How to Get Better Gas Mileage out of Your Current Vehicle
Summer is on the horizon, which is welcome news to many people across North America. It’s time to finalize vacation trips, organize camps for the kids, and open up cottages. It is a fun time of year, but can also be a costly one between the time off work and the expenses. But oddly enough, an easy way to save a little bit of cash can be done by making some small adjustments to the transportation that will be ushering you between all of these destinations. I am of course, talking about your car.
We all know that fuel and gas prices have steadily been on the rise for over a decade now, and with the amount of ground that we all cover over the course of the summer with our vehicles can add up. Because whether it's a road trip or driving to the cottage every weekend, it is easy to spend a small fortune on gas. Due to this it is important to do what you can to your car - from Ford Transit Connects down to two-seated convertibles - to do what you can to get the best gas mileage you can in order to keep a couple extra dollars in your wallet. Luckily, we’ve compiled a cheat sheet of quick and easy little things for you to do.
Oil is responsible for making sure that all the pieces within the engine run smoothly. It lubricates everything so that they can do their jobs easily, without any issues, and utilizing as little fuel as possible. Unfortunately oil gets old and becomes less effective as time goes on. It gets thicker, making it a less effective lubricant.
Essentially what this means is that more energy is expended making all of the parts of the engine operate because they become more difficult to move without effective lubrication. Meaning that more gas is expended. If oil goes unchanged for too long it can actually cause damage, and reduce the lifespan of the engine. It will become a sludge that serves as insulation for these parts, putting them at risk of overheating.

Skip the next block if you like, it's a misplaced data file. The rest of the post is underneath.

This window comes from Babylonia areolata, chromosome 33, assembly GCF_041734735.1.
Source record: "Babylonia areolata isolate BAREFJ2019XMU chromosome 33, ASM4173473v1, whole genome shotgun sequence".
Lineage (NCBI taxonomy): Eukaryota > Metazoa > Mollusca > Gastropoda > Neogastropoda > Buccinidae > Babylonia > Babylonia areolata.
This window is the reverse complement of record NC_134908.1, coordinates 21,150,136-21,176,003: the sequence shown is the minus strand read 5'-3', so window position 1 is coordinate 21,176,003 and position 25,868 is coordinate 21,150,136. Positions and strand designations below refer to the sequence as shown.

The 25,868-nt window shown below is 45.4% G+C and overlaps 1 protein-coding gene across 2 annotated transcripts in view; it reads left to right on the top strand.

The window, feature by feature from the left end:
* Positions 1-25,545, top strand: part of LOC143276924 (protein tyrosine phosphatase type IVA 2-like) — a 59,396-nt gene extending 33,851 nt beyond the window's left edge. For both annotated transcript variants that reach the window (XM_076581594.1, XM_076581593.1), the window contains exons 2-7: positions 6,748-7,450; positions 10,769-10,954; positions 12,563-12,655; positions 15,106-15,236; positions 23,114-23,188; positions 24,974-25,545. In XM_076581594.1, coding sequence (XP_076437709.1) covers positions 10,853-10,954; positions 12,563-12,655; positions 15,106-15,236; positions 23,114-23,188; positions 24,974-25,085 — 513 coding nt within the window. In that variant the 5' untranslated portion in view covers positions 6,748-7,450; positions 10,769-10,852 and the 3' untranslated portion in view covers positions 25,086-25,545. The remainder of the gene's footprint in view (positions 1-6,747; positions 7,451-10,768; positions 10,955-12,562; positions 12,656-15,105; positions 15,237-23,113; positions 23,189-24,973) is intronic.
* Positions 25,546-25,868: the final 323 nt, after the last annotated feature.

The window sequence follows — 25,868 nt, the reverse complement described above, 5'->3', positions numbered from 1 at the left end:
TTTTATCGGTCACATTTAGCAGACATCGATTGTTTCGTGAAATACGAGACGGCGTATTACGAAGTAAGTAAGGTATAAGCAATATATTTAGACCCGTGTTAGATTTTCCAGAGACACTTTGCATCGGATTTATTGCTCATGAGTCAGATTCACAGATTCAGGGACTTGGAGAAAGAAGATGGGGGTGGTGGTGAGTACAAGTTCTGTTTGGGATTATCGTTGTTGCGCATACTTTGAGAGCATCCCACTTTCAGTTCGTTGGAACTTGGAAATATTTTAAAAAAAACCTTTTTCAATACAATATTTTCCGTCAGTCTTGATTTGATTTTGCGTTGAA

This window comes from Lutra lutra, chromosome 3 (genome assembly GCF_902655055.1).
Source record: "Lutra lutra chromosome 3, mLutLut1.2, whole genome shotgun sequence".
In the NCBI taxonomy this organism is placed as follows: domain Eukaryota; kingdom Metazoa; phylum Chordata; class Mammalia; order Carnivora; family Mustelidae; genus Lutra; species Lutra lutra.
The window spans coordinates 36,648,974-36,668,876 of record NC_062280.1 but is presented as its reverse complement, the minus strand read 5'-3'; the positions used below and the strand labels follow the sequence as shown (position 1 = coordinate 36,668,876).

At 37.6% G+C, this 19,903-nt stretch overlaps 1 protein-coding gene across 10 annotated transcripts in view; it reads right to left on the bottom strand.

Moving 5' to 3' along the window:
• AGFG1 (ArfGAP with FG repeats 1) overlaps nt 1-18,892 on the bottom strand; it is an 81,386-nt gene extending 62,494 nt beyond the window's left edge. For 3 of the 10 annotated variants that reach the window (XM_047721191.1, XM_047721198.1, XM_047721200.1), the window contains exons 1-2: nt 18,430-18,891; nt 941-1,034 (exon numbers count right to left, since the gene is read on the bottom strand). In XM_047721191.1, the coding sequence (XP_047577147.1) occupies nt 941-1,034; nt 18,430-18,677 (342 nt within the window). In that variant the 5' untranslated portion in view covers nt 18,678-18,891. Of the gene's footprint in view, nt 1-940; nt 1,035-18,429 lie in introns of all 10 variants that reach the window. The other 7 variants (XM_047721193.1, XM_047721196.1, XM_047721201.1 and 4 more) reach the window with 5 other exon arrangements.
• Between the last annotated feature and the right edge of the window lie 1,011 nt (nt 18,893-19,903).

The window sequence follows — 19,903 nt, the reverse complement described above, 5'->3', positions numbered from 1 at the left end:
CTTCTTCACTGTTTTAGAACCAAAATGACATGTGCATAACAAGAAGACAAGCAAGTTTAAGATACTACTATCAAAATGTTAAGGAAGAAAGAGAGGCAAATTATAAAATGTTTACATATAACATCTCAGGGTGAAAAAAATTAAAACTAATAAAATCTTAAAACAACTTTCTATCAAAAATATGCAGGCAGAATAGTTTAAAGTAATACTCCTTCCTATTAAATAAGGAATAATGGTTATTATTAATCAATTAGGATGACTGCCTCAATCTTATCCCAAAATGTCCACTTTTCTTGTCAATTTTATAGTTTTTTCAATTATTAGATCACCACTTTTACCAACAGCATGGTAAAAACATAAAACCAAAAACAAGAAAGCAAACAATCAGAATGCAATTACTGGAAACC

Making Your Car More Aerodynamic
This may seem like a very simple solution, but often the simplest ones are among the most effective. In the same way you want oil for your car that will make the engine parts run smoothly, you want a car that will pierce through the air with the least resistance. It is the same principle as before; the less resistance there is, the less energy is needed to make to car do the task. So a vehicle that pierces through the air is more fuel efficient than one that pushes through it.
Now, we aren’t suggesting you purchase a new car to achieve this, but there are some things you can do to make your current vehicle more aerodynamic. You can start by removing things that cause excess drag like storage bins or bike racks when they are not in use. Adjusting the angle of your mirrors and installing a side skirt will also help.
It is important to stay up to date on your car maintenance as well. Efficient parts will equal fuel efficiency. It’s the little things that count, like pumping up your tires. Full tires will have less drag on the road than flat ones, improving gas mileage. You should also go to the mechanic at least once a year for an engine tune up. This will ensure that everything is working the way that it should be, as well as prevent any serious damage down the line. If for nothing else, it ensures that you and your loved ones are safe driving in the vehicle.
When you're doing the actual driving, there are a lot of things that you can do to maximize gas mileage. You want to avoid excess idling for instance. If you are going to stop for more than a couple seconds, it makes more sense fuel-wise to turn off your car completely. It takes only 10 seconds worth of gas to restart the engine. You should also observe the speed limit to save some money. Acceleration and driving over 50 miles per hour both will expend excess fuel. Finally, don’t shy away from cruise control. It will help you maintain a constant speed while also conserving gas.
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